AiZimov matches addresses in your email list to social media profiles, gaining a deeper understanding of your contacts so that you can better match them to your business personas (or use the data to rethink your business personas entirely).

3. AI Hiring Tools

ZipRecruiter is the most well-known AI-powered hiring tool. Much like a Match.com for HR, it prompts you to give a thumbs up or a thumbs down to each prospect it suggests, using your input to find better matches in the future. Other AI programs like Vervoe use smart textual analysis to scour multiple databases for precisely the expertise you’re looking for. When you approve one of Vervoe’s prospects, it sends them a sophisticated skills assessment to verify that the skills listed on their resume are accurate and current.

4. AI for Search Engine Optimization (SEO)

It used to be that online content creation was more of an art than a science. With over two hundred factors affecting page rank and the average piece of content not maturing in rank until over three months after it’s posted, it was difficult to isolate what works from what doesn’t. Not anymore. With MarketMuse, a small business owner can get precise content recommendations specific to her website. Best of all, MarketMuse’s AI can even write a rough draft for you.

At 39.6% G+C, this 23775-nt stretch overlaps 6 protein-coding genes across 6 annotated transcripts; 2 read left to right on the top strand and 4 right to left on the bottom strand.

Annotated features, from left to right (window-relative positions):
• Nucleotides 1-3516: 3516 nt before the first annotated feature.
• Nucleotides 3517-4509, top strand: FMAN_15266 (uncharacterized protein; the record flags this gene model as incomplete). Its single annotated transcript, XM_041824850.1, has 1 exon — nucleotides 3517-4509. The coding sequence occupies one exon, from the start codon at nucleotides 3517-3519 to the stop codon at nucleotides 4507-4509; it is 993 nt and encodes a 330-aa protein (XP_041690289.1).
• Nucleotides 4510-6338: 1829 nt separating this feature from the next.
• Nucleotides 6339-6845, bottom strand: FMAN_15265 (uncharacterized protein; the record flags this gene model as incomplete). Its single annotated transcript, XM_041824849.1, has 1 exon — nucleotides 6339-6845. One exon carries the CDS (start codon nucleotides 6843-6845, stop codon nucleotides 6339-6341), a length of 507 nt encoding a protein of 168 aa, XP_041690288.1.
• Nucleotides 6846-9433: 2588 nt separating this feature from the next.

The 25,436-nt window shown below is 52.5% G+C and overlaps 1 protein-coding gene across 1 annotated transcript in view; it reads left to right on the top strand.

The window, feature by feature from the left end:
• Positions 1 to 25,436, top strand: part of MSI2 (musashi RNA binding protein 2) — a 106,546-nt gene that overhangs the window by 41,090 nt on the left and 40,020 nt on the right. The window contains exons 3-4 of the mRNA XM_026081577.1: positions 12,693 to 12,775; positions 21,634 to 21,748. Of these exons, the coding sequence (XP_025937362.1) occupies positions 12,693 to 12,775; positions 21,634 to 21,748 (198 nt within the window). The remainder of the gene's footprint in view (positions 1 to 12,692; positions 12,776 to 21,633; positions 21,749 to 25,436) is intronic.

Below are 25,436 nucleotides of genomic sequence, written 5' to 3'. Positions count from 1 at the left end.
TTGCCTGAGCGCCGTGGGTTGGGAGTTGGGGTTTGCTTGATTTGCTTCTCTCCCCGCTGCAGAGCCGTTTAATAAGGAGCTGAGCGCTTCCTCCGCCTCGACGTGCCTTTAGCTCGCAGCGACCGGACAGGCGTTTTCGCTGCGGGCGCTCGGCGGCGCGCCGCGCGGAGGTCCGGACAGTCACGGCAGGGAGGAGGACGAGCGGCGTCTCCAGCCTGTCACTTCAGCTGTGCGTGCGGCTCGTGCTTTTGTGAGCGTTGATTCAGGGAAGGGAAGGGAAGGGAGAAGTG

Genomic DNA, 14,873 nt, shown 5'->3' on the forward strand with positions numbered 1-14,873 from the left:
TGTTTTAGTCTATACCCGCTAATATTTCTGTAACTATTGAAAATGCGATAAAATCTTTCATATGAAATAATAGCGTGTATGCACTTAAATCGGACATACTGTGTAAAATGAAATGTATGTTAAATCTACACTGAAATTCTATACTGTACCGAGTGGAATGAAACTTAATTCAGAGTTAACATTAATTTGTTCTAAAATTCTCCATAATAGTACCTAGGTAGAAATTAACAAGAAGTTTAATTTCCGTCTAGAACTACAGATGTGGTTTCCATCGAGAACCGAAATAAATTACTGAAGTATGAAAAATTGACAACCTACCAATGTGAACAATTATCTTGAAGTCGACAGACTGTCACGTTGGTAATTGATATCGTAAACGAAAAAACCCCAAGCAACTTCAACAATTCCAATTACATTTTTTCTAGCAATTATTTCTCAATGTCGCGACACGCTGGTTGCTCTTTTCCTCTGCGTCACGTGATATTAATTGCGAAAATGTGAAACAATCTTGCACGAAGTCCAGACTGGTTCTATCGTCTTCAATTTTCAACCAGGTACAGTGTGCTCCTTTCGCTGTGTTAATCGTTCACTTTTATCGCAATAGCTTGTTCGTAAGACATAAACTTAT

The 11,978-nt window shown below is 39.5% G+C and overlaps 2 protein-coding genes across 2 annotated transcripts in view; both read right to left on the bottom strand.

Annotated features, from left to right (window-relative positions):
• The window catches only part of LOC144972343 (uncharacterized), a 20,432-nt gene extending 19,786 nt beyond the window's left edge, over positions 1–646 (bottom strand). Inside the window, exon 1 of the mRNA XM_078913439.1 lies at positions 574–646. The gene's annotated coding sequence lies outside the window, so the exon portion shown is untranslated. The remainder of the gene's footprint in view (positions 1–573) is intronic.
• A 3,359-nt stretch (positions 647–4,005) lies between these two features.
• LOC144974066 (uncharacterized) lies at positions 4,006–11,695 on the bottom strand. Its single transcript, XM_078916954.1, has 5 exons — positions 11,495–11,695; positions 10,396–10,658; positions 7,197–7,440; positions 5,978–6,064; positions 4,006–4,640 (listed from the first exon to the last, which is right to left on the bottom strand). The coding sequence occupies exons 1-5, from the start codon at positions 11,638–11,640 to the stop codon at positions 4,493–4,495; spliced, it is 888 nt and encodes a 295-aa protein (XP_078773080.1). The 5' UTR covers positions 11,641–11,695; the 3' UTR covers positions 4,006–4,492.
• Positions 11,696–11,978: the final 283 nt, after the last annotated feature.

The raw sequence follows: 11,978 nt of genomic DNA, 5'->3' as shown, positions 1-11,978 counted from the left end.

Related: Stay Ahead of the SEO Game: Why You Should Care About SEO

5. AI Legal Tools

Legal Robot translates legalese into plain English, helping small business owners understand what they’re actually signing. It also works in the reverse, helping you create and execute employment contracts, buying contacts, and other legal documents.

Implementing AI Tools For Your Small Business

Before getting started with AI, it’s important to have realistic expectations. Successful machine learning algorithms require human oversight and a constant supply of new data. A small business should have an organized, detail-oriented, and tech-savvy person in mind who can take responsibility for launching and maintaining the program. Hiring a Virtual Assistant for that role is ideal because he or she will be able to dedicate as few or as many hours per week as you need as your AI strategy evolves.  

It is worth noting that embracing AI will probably not allow you to reduce your number of staff. It almost certainly will, however, allow you and your staff to work more productively towards meeting all of your small business goals. 


 

Ready to get started with automation and using AI technology for your small business? A virtual assistant can help! Start a trial today. 

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About the Author

Vera Nash

Vera is an innovative, creative virtual assistant who excels at strategic planning and content creation. She honed her analytic thinking skills in her academic career. As her friend put it, teaching U.S. History at Tulane University was “perfect for someone who loves reading books and hates making money.” Vera made ends meet by taking part-time work. She became an SEO copywriter and later a nonprofit grant writer. Unexpectedly, supporting small nonprofits and small businesses captured her heart. Vera discovered that helping people communicate their vision is her passion. She also gained invaluable on-the-job training in database design and management, social media, and strategic planning. Vera is committed to always going the extra mile at Trusty Oak to make sure that her clients meet their goals.